On any given day, about half of American women are on a diet, even though 95% of them will likely regain the weight they’ve lost within one to five years.
20 million American women suffer from a clinically significant eating disorder at some time in their lives.
Although many people view such figures with alarm, others see them as benign or even positive. An Internet movement, called “pro-ana” (for pro-anorexia) or “pro-mia” (for pro-bulimia), encourages young women to view eating disorders not as dangerous medical conditions but as positive lifestyle choices. Hundreds of pro-ana Web sites and blogs provide young women with dieting challenges, discussion groups, and inspirational messages or “pep talks” about the desirability of limiting food intake and the appeal of extreme thinness. Some contain declarations such as “Food is Poison.” Pro-anas also post their messages and pictures celebrating extreme thinness on social network sites like Facebook, Twitter, Pinterest, and Tumblr. Other sites, like YouTube, provide “thinspiration” (or “thinspo”) videos, visual celebrations of skeletal women, including some celebrities and models. Soundtracks to these videos include songs with messages like “Skeleton, you are my friend” and “Bones are beautiful” (Heffernan, 2008).
Supporters of this media movement argue that they are simply providing young anorexic and bulimic women a place to go where they can get support and not be judged. However, critics worry that the movement glorifies dangerous and potentially life-threatening conditions. Research seems to support this position. A study of 10- to 22-year-olds with diagnosed eating disorders found that those who frequented pro-ana Web sites remained sicker for longer periods than those who visited prorecovery sites. About 96% said they’d learned new tips for purging and weight loss from the pro-ana sites, and two thirds used these methods (J. L. Wilson et al., 2006). Another study found that 84% of college women reduced their caloric intake within 90 minutes of being exposed to pro-ana sites (Jett, LaPorte, & Wanchisn, 2010). The potential for harm is so great that the Academy for Eating Disorders (2006) has called on government officials and Internet service providers to require warning screens for pro-ana Web sites much like the warning labels found on cigarette packs.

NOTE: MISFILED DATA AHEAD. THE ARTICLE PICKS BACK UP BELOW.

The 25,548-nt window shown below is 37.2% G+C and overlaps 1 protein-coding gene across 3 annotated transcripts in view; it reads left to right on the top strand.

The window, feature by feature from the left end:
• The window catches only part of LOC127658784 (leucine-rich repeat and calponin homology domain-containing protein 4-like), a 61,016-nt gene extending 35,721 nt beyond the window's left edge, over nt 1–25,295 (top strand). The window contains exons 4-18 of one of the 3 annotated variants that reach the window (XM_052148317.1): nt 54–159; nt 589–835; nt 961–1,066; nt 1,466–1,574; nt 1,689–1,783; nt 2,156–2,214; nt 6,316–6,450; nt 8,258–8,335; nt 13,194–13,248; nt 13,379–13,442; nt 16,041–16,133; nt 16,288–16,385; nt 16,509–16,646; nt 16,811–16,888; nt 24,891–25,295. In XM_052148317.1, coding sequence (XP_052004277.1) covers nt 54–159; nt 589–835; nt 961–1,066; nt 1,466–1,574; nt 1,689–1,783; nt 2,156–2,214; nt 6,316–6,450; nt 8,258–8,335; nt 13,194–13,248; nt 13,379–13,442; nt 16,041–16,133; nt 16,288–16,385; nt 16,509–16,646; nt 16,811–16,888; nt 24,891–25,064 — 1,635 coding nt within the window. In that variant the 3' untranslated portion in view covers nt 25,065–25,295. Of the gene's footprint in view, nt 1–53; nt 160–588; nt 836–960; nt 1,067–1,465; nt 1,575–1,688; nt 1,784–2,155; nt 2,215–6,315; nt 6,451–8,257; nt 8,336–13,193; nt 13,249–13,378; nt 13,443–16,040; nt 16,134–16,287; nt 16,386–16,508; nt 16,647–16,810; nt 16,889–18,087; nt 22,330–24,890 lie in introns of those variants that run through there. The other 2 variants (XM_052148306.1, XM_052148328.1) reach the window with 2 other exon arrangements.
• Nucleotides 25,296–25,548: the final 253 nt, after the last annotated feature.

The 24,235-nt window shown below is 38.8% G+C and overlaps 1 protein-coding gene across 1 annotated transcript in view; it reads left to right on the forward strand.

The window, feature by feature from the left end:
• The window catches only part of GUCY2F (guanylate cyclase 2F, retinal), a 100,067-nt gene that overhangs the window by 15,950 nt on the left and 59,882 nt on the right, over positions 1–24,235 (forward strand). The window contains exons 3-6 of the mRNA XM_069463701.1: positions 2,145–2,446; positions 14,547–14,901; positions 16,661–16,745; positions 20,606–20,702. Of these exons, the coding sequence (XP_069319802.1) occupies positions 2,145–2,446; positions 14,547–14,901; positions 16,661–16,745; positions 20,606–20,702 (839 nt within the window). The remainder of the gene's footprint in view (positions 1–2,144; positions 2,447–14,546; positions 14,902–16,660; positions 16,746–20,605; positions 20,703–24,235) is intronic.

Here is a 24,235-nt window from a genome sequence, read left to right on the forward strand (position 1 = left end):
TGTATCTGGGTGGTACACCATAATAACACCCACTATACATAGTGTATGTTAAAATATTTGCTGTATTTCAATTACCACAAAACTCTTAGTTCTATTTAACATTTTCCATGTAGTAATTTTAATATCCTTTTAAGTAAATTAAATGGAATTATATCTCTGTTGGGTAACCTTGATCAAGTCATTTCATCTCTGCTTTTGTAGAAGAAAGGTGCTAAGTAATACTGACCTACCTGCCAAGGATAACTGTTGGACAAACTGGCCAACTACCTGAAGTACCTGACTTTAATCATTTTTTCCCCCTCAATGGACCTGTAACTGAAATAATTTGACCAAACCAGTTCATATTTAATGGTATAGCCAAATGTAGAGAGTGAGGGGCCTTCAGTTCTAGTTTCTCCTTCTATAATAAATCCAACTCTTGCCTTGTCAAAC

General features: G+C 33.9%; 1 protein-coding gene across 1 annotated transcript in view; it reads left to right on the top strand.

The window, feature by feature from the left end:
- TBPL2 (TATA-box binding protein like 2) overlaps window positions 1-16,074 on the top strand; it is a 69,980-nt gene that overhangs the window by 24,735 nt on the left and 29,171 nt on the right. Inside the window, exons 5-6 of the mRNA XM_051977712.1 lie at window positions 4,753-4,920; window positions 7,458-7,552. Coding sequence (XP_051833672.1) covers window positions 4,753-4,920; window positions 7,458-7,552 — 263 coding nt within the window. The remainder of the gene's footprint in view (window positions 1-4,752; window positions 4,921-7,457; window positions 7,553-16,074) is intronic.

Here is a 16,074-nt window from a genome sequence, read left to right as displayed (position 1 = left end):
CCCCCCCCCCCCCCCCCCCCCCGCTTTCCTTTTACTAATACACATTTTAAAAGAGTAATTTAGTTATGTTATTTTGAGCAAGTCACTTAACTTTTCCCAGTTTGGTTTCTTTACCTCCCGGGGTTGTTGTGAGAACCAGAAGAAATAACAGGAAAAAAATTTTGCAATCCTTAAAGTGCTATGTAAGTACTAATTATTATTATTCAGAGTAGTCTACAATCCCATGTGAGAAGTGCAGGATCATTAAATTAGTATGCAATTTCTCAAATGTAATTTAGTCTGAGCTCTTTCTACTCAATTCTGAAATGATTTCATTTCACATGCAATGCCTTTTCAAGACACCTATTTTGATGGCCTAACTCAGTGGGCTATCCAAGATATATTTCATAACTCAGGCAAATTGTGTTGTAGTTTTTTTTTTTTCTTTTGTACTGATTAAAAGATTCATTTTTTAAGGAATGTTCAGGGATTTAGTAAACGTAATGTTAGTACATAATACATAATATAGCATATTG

Incidentally, girls aren’t the only ones who may suffer as a result of dangerous media images. The popularity of male celebrities with lean, muscular bodies like Channing Tatum, Ryan Gosling, and Dwayne “the Rock” Johnson have led more and more adolescent boys to become obsessed with weight lifting and body fat percentages. One study found that over 40% of middle school and high school boys regularly exercise to increase muscle mass, 38% use protein supplements, and 6% have tried using steroids (Eisenberg, Wall, & Neumark-Sztainer, 2012). And, like girls, they too have their social network sites—dubbed “fitspo” and “fitspiration” (Quenqua, 2012b).